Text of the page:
3:15 am the first of 3 alarm clocks ring. Not sure why I was so paranoid about over sleeping as I am not sure I actually slept I was so excited. I arrived at Algonkian Regional Park around 4:15 a.m. and the buzz was awesome. The weather was perfect, low 50s, Dave Matthews Band was cranked up in the start area, and everyone was milling about with their pre-race routines or hanging with old friends and I am sure meeting new ones. I don't recall much in the way of pre-race announcements just a 2 minute warning, a countdown and at 5am sharp we were off. The course would take us primarily on the Potomac Heritage Trail and through Great Falls Park.
The next 2 hours in the dark (headlamps on and the trails lined with green glow sticks) was fairly calm as everyone settled in to their respective paces. Over the first 5 miles the trail was wide enough where some were side by side in casual conversation but it was mostly quiet. Just footsteps, breathing and the occasional hoot and holler from someone. I was having a conversation with a woman named Cynthia on mile 2 when I saw the first tumble of the day as she snagged her foot on something and went down hard. A few of us helped her up, no blood, all smiles and off she went.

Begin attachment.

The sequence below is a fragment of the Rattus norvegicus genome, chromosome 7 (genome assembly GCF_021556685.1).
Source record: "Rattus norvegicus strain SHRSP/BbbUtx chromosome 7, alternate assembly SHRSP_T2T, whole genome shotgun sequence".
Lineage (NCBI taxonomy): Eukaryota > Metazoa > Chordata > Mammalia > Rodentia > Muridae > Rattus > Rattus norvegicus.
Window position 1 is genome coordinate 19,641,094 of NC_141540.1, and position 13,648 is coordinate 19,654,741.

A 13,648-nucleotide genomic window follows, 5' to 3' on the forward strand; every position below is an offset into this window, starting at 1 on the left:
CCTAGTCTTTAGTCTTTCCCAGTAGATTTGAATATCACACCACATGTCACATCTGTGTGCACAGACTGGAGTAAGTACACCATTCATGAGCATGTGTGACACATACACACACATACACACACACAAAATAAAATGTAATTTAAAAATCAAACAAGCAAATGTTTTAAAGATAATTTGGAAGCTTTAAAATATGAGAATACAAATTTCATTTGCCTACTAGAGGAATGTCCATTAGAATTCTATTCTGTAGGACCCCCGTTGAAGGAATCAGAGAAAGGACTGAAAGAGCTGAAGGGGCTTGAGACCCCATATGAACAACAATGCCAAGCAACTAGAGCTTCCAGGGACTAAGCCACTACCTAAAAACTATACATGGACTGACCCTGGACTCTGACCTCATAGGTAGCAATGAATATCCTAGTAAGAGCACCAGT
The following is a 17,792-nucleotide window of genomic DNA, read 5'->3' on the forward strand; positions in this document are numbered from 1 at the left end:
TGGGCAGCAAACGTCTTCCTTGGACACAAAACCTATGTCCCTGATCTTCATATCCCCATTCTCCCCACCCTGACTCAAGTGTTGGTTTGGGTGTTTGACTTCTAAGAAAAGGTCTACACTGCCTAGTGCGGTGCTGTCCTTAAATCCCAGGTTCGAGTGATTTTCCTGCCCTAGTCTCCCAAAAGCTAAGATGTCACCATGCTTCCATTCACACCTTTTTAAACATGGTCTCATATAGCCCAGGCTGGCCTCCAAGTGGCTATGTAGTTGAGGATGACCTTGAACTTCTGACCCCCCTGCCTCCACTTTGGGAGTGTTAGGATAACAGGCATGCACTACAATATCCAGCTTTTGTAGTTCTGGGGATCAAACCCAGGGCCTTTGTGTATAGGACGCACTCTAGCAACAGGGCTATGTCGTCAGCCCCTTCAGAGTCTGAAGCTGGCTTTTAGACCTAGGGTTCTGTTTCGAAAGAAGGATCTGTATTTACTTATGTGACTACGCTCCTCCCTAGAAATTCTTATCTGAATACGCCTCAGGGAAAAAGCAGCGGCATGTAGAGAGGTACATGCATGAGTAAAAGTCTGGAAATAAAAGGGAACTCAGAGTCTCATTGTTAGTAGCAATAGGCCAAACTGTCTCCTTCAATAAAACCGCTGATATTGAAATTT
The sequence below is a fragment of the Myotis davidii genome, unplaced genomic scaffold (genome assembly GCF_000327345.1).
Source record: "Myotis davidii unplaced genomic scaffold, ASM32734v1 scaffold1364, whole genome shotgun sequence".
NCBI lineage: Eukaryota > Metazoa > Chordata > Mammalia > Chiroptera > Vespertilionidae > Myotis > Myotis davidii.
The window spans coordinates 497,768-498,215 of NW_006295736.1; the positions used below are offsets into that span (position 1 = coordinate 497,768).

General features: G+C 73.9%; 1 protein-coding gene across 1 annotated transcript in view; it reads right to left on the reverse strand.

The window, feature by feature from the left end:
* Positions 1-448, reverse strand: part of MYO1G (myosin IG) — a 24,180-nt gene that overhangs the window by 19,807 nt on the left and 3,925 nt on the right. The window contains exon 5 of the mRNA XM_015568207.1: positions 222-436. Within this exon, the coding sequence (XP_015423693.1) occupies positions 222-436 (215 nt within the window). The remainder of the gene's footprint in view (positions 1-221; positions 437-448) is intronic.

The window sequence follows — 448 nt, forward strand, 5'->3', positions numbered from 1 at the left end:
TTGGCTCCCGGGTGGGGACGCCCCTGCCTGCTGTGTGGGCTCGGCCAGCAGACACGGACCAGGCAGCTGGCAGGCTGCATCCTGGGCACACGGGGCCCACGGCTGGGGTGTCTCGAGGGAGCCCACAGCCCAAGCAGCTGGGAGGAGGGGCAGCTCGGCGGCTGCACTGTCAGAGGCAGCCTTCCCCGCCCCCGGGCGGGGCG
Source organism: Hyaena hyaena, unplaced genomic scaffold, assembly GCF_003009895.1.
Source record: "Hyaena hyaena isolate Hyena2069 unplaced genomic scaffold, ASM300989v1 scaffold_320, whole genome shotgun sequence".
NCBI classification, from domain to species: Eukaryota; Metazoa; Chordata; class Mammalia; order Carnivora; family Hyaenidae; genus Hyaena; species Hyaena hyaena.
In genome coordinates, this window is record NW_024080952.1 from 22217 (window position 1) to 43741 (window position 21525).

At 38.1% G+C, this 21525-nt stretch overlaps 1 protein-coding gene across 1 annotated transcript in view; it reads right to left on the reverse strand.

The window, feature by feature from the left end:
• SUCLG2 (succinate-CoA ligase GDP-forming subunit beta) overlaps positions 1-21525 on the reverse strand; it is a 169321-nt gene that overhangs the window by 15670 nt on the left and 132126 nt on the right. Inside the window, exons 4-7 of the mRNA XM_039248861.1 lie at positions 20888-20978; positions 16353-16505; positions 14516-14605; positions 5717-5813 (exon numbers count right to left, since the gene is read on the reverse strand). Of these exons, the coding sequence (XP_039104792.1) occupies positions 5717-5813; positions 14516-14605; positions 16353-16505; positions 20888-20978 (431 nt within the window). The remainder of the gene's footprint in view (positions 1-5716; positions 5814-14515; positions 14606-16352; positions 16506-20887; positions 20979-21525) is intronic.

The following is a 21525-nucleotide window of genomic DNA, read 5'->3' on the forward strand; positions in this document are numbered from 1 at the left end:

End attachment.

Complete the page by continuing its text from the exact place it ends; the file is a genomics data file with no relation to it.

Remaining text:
Once we hit the single track it was basically single file for the next 8 miles. Almost as if the group I was in was marching along military style through the early morning darkness at a nice steady pace on the flats and strong walks up the few hills we encountered. When the sun came up with its warm orange glow, I popped out of the woods along the Potomac River with a thin layer of fog floating above it and tall waste high brush on both sides of me. It was a perfect morning!